In the event of any building or any other property or any part thereof used by the Insured at the Premises for the purpose of the Business being physically lost, destroyed or damaged by any cause or event not hereinafter excluded (loss, destruction or damage so caused being hereinafter termed "Damage") and the Business carried on by the Insured being in consequence thereof interrupted or interfered with, the Insurer(s) will, subject to the provisions of this Policy including the limitation on the Insurer(s) liability, pay to the Insured the amount of loss resulting from such interruption or interference in accordance with the applicable Basis of Settlement.
The above provision is immediately followed by a proviso in the following terms:
Provided that the Insurer(s) will not be liable for any loss under this Section unless the Insured's property lost, destroyed or damaged is insured against such Damage and the Insurer or Insurers by which such property is insured shall have paid for, or admitted liability in respect of, such Damage unless no such payment shall have been made or liability shall not have been admitted therefore solely owing to the operation of a provision in such insurance excluding liability for loss below a specific amount.
Memorandum 7 of the Memoranda to Section 2 provides:
Except to the extent this Policy is hereby modified under the following Memoranda the terms, conditions and limitations of this Policy shall apply...
The word "Damage" under Section 2 of this Policy is extended to include loss resulting from or caused by any lawfully constituted authority in connection with or for the purpose of retarding any conflagration or other catastrophe.
Memorandum 9 provides that "Damage" is extended to include loss resulting from:
a) Any occurrence of a Notifiable Disease (as defined below) at the Premises or a Notifiable Disease attributable to food or drink supplied at the Premises,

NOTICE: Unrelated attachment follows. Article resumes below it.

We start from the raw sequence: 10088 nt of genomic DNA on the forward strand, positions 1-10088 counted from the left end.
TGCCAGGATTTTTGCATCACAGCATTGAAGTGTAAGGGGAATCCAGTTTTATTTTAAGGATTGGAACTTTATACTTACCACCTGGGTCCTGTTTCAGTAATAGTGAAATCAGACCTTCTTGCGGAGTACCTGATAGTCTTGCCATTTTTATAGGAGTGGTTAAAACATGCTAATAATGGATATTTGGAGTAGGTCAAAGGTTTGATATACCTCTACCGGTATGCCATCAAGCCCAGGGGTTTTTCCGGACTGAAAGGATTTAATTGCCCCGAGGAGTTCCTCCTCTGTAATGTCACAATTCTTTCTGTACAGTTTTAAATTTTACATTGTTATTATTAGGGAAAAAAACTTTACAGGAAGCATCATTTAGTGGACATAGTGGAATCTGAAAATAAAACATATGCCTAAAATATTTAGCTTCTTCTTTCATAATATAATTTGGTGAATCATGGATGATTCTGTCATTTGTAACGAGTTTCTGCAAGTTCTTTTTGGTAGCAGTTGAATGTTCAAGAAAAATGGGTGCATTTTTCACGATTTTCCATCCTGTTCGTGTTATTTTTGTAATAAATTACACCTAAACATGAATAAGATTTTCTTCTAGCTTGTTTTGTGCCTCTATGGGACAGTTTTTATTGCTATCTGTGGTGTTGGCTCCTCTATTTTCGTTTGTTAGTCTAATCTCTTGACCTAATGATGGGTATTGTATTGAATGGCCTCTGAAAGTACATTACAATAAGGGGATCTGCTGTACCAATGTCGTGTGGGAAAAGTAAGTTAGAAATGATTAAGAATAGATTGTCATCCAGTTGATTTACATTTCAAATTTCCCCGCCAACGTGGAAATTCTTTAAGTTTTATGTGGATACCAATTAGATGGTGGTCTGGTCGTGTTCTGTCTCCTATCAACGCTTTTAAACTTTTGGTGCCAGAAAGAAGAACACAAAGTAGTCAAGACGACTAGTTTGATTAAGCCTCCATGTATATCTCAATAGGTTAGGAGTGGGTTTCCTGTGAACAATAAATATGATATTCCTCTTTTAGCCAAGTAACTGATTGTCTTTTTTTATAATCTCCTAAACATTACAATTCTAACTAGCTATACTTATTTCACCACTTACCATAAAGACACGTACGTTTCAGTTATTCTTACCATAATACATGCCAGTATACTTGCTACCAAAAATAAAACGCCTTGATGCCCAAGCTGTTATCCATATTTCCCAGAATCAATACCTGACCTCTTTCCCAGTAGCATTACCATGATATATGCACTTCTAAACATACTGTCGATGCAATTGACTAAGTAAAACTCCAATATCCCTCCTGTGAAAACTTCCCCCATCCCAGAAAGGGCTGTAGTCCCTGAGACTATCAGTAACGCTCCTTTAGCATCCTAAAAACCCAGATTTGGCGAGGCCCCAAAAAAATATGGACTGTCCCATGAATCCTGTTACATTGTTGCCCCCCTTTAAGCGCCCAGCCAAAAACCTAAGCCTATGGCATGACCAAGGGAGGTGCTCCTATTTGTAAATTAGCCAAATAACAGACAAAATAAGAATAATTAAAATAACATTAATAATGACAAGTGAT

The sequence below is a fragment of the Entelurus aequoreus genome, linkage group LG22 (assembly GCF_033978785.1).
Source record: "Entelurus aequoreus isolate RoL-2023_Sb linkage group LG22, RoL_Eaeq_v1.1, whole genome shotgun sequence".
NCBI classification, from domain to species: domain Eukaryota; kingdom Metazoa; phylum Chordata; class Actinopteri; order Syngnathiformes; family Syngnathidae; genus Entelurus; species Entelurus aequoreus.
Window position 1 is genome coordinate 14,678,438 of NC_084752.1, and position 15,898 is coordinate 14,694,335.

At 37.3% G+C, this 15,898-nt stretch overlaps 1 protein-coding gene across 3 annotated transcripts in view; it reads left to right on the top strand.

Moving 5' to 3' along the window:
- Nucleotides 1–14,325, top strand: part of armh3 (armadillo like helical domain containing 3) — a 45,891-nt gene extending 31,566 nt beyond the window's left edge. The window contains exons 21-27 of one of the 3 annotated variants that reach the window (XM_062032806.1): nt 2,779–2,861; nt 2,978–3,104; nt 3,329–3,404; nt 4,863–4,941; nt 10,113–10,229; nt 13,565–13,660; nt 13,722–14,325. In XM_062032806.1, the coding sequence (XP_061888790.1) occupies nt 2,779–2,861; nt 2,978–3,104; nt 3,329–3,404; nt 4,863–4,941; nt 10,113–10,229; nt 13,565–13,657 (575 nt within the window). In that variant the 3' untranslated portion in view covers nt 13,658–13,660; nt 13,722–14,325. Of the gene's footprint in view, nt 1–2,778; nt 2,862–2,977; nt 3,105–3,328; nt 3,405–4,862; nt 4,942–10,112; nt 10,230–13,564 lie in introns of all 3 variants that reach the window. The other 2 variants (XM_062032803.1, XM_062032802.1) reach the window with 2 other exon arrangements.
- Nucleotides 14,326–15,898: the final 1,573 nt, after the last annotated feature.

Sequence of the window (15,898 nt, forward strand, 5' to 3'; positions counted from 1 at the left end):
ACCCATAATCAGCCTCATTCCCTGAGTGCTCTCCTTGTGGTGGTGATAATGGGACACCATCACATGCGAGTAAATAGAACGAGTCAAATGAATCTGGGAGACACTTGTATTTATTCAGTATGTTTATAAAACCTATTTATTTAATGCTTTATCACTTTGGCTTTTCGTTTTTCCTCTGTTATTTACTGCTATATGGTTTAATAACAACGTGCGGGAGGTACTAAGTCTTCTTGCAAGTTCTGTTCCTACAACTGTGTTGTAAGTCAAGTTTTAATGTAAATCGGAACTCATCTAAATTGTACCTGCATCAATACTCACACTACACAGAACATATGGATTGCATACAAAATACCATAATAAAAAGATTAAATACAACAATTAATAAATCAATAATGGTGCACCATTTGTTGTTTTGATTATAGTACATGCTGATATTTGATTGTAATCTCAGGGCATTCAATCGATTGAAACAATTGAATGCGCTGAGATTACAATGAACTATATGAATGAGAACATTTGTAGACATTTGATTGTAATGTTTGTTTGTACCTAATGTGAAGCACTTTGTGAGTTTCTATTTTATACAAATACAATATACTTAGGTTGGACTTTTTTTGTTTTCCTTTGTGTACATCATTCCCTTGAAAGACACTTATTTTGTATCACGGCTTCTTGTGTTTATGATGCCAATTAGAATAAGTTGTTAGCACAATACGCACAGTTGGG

b) Any discovery of an organism at the Premises likely to result in the occurrence of a Notifiable Disease
...which causes restrictions on the use of the Premises on the order or advice of the competent Local Authority...
Star accepted that COVID-19 met the policy definition of "notifiable disease".
Star's position depended upon two propositions concerning Memorandum 7, namely:
(a) the reference to "loss" is not confined to physical loss; and
(b) the manifestation of COVID-19 (both as to the risk and the eventuality of its spread) falls within the ambit of the words "or other catastrophe" such that orders and directions by government authorities made in order to limit the spread of COVID-19 were "in connection with or for the purpose of retarding" that catastrophe.
Upholding the decision of the primary judge, the Full Court rejected Star's position concerning Memorandum 7 and found that Memorandum 9 expresses the full extent of the insurers' liability under the ISR Policy.
Memorandum 9 limits that liability in a number of ways, including by requiring there to be an "occurrence" of human infectious or contagious disease "at the premises", by specifically excluding certain diseases by reference to the Biosecurity Act, by providing for a maximum limit on the period of any claim of three months and by applying the coverage sublimit within Memorandum 9.
The Full Court held that the scope of Memorandum 7 is to be read down so as to avoid inconsistency with the language of Memorandum 9 and dismissed the appeal, with costs.
1 Star Entertainment Group Limited v Chubb Insurance Australia Ltd  FCA 907.